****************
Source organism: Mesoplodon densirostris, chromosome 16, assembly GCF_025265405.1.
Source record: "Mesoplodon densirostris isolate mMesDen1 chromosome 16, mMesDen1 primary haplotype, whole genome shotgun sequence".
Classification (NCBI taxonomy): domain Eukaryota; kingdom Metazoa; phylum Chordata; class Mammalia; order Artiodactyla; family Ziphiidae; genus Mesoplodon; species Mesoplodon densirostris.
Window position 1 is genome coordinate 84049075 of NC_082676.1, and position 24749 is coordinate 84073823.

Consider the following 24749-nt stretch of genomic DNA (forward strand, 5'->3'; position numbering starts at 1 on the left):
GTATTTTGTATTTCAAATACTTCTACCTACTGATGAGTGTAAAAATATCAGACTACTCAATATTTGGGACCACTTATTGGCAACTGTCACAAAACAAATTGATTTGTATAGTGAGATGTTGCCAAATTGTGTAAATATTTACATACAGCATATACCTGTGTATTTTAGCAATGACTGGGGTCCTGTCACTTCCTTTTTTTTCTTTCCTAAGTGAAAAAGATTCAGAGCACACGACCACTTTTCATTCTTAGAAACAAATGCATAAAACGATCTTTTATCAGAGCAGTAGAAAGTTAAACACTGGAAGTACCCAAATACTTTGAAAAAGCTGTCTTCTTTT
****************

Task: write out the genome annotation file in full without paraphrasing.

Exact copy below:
Source organism: Mesoplodon densirostris, chromosome 16, assembly GCF_025265405.1.
Source record: "Mesoplodon densirostris isolate mMesDen1 chromosome 16, mMesDen1 primary haplotype, whole genome shotgun sequence".
Classification (NCBI taxonomy): domain Eukaryota; kingdom Metazoa; phylum Chordata; class Mammalia; order Artiodactyla; family Ziphiidae; genus Mesoplodon; species Mesoplodon densirostris.
Window position 1 is genome coordinate 84049075 of NC_082676.1, and position 24749 is coordinate 84073823.

Consider the following 24749-nt stretch of genomic DNA (forward strand, 5'->3'; position numbering starts at 1 on the left):
GTATTTTGTATTTCAAATACTTCTACCTACTGATGAGTGTAAAAATATCAGACTACTCAATATTTGGGACCACTTATTGGCAACTGTCACAAAACAAATTGATTTGTATAGTGAGATGTTGCCAAATTGTGTAAATATTTACATACAGCATATACCTGTGTATTTTAGCAATGACTGGGGTCCTGTCACTTCCTTTTTTTTCTTTCCTAAGTGAAAAAGATTCAGAGCACACGACCACTTTTCATTCTTAGAAACAAATGCATAAAACGATCTTTTATCAGAGCAGTAGAAAGTTAAACACTGGAAGTACCCAAATACTTTGAAAAAGCTGTCTTCTTTT